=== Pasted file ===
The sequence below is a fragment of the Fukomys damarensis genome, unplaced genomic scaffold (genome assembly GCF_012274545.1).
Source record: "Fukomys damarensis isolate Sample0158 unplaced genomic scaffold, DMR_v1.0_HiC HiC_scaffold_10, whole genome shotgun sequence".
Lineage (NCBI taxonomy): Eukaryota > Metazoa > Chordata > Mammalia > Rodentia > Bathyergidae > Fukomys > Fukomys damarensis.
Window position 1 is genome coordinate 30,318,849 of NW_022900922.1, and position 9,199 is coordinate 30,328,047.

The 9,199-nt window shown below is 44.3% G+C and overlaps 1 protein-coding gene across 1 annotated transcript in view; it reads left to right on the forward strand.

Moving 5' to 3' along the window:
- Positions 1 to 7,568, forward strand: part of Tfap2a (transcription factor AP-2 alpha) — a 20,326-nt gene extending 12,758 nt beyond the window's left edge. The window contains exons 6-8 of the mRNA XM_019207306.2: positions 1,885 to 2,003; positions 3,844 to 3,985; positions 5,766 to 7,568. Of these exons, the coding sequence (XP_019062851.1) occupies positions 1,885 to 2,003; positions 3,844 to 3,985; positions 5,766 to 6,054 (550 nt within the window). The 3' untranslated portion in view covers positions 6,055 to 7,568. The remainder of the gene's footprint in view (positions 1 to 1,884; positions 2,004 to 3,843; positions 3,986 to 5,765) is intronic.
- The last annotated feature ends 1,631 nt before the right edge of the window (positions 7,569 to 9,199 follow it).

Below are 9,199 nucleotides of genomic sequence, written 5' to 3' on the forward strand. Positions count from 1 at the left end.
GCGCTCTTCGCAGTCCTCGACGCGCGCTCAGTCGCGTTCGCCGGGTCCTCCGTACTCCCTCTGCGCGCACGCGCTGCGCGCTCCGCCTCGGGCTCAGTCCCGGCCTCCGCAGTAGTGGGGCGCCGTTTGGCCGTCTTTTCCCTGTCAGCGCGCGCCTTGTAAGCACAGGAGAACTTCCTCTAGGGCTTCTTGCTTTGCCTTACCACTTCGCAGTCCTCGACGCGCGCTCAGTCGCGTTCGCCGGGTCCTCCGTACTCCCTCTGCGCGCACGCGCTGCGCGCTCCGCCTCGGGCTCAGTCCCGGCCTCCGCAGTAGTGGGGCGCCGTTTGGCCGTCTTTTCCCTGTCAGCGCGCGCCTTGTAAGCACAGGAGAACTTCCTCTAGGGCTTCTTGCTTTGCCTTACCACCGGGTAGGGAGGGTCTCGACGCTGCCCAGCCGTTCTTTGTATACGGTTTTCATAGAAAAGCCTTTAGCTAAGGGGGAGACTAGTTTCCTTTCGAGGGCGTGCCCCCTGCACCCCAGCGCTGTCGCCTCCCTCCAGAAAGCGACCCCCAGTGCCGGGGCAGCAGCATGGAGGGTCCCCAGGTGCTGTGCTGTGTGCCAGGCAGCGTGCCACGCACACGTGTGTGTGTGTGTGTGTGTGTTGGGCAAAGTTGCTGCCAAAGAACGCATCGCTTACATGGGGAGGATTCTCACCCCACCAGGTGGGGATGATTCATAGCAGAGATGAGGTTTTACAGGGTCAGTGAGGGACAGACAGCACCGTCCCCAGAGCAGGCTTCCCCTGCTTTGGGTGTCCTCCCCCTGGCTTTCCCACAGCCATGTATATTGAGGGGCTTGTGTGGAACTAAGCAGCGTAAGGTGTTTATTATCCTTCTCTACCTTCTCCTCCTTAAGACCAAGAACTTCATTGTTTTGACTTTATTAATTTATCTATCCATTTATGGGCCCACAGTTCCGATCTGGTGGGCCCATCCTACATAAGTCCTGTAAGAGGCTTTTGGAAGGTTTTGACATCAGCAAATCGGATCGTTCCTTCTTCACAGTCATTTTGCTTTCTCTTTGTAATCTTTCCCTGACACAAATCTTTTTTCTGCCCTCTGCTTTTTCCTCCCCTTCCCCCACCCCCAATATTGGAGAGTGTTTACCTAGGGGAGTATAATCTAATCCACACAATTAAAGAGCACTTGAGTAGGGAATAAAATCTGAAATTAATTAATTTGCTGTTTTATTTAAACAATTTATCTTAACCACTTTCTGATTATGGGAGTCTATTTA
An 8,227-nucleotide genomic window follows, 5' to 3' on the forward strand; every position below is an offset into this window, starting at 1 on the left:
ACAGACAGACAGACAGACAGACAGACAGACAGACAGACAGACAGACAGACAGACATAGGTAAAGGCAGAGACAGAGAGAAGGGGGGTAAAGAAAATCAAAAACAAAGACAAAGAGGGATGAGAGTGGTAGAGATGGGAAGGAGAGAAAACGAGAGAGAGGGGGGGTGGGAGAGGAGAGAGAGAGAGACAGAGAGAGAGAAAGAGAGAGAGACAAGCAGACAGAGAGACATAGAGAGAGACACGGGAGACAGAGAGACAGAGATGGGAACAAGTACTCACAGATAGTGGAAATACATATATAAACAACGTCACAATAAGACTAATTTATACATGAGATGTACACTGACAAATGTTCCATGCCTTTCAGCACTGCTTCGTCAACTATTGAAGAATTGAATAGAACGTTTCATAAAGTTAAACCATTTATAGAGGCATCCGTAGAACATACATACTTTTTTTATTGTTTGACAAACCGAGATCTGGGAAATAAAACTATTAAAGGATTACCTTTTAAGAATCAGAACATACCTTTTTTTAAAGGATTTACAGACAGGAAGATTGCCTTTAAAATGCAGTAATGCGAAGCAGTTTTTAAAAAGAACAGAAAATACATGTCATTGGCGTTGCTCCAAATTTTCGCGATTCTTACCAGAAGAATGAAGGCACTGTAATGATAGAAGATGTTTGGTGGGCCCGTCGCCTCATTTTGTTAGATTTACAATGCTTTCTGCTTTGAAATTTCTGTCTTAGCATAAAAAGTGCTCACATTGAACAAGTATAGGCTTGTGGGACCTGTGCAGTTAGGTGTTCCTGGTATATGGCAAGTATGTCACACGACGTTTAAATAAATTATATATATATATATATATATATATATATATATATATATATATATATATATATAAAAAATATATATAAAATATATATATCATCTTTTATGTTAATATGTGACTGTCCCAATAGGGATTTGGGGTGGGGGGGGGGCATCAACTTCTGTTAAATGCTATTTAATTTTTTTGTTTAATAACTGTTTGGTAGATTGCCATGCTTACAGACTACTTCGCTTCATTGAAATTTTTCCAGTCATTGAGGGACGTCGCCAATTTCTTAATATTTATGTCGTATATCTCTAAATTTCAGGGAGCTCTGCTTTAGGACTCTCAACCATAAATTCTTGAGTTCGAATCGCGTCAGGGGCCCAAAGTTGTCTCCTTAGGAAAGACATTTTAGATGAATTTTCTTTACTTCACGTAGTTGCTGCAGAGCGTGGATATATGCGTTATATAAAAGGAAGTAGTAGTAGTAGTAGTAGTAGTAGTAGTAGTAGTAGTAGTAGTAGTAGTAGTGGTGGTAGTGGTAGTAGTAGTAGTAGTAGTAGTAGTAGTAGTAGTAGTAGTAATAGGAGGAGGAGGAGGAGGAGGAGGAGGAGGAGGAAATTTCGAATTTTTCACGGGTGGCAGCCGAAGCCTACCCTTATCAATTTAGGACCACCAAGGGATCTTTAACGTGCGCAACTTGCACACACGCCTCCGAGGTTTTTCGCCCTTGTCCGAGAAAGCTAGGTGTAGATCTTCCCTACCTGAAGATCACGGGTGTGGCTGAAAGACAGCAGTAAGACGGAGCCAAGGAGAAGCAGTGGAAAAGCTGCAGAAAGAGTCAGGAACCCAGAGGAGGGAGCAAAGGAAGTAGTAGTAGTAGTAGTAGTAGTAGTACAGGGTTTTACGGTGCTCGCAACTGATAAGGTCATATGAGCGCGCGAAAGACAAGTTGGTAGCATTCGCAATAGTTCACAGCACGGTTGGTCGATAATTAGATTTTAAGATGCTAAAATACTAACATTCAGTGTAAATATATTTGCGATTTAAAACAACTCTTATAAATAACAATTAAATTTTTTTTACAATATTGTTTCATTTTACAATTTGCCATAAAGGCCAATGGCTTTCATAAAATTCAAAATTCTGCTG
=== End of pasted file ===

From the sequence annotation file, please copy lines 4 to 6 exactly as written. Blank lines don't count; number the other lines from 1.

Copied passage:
Window position 1 is genome coordinate 30,318,849 of NW_022900922.1, and position 9,199 is coordinate 30,328,047.

The 9,199-nt window shown below is 44.3% G+C and overlaps 1 protein-coding gene across 1 annotated transcript in view; it reads left to right on the forward strand.

Moving 5' to 3' along the window: